Laboratory Variables  Liver stiffness <7 kPa n = 83  Liver stiffness ≥ 7 kPa n = 14  p 
Hepatomegaly  2.4%  14.3%  0.098 
AST,U/L (min-max)  19.0 (8.0–50.0)  22.0 (12.0–80.0)  0.038 
ALT, U/L (min-max)  15.0 (5.0–45.0)  20.0 (9.0–80.0)  0.061 
AP, U/L (min-max)  93.5 (33.0–639.0)  96.5 (55.0–382.0)  0.992 
Gamma GT, U/L (min-max)  25.0 (6.0–112.0)  22.0 (11.0–68.0)  0.519 
Platelets/mm3 (min-max)  228,000 (113,000–406,000)  188,000 (48,000 - 355,000)  0.061 
%Platelets <150,000/ mm3  6.4%  30.8%  0.022 
Insulin, IU/mL (min-max)  10.8 (2.9–155.2)  13.1 (5.7–23.1)  0.983 
Glucose, mg/dL (min-max)  84.0 (66.0–121.0)  83.5 (71.0–93.0)  0.677 
Cholesterol, md/dL (min-max)  148.0 (83.0–228.0)  143.5 (92.0–279.0)  0.606 
Triglycerides, mg/dL (min-max)  106.0 (36.0–379.0)  116.5 (60.0–422.0)  0.599 

p - Mann–Whitney test.

AST- Aspartate aminotransferase.

ALT-Alanine aminotransferase.

AP-Alkaline Phosphatase.


APRI index was calculated for all subjects with a median value of 0.2 (range: 0.04–1.18); no patient had APRI>1.5. FIB4 index was also calculated for all subjects with a median value of 0.4 (range: 0.1–1.3); no patient had values over 3.25.

The only isolated parameter that could be significantly associated with significant liver fibrosis was platelet count under 150,000 platelets/mm3 (p = 0.022, Fisher's exact test) (Table 2). Likewise, AST levels were higher in those patients, when compared to patients who had normal THE (p = 0.038, Mann–Whitney test) (Table 2) and ALT levels tended to be higher too, although this was not statistically significant (p = 0.061, Mann–Whitney test).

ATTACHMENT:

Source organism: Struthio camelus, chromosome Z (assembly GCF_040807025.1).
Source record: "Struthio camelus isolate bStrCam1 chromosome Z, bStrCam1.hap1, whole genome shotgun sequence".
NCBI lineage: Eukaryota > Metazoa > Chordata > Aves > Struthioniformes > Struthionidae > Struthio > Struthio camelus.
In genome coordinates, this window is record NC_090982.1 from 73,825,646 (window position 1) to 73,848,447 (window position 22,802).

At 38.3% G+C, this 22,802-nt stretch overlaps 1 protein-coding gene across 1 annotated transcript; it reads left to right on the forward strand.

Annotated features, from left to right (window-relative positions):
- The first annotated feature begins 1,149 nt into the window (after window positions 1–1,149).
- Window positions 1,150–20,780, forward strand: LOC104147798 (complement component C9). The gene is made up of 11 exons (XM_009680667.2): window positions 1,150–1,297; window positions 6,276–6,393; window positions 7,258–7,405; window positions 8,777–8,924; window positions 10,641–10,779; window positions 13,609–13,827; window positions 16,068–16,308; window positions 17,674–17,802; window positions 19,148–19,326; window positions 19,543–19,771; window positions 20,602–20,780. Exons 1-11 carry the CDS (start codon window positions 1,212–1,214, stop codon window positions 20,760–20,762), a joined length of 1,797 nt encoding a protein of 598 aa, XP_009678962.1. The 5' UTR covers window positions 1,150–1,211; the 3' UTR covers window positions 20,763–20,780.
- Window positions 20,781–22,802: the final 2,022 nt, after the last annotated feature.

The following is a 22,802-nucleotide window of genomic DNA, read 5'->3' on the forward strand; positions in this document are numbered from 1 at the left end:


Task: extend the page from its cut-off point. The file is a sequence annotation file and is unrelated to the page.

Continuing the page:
CD4+ T lymphocyte counts had a tendency to be higher in patients with normal THE, when compared to those with altered values (p = 0.076, Mann–Whitney test) (Table 1).

There was no association between time on ddI and presence of significant liver fibrosis diagnosed by THE. The time on ddI was similar in the those with and without liver stifness.


As a result of increasing survival of HIV-infected patients, noninfectious complications became frequent and significant. Progressive liver injury is a concern in subjects exposed to long-term antiretroviral drugs and the cytopathic effect of HIV infection could have silent evolution.5–7

Considering the progression of the injury, early liver disease diagnosis is very important. Non-invasive methods for liver disease investigation in HIV-infected children and adolescents, predominantly the APRI and FIB4 indexes, have been used by some investigators.20–22 APRI, FIB-4 and THE have higher diagnostic accuracy for ruling out, rather than for ruling in the presence of significant/advanced fibrosis, with negative predictive values above 90%, particularly to exclude advanced liver fibrosis (nodular fibrosis or cirrhosis).17,18 As compared to APRI and FIB-4, THE exhibits similar accuracy to detect septal liver fibrosis and higher accuracy to identify cirrhosis.23 Since APRI and FIB-4 are cheaper and more widely available, they are ideal screening tests, mainly in non-specialized settings.

In addition to these methods, we used THE which demonstrated a prevalence of significant liver fibrosis of 14.4% (14/97). One study, in HIV mono-infected adults without use of ddI-containing cART, showed 9.9% (10/101) of significant liver fibrosis (THE≥7.2).24 Another study with 59 HIV mono-infected adults with elevated aminotransferase level for more than six months showed a higher proportion of this condition (42%) demonstrating that THE≥7.1 had a high sensitivity and specificity for detecting moderate fibrosis.25

By contrast, a study evaluating adult hepatitis C monoinfected and HIV coinfected patients using different cutoffs, THE >6.8 kPa, APRI>0.6, FIB-4>1.4 showed low sensitivity for all noninvasive methods (70% THE, 54% APRI, 59% FIB-4).26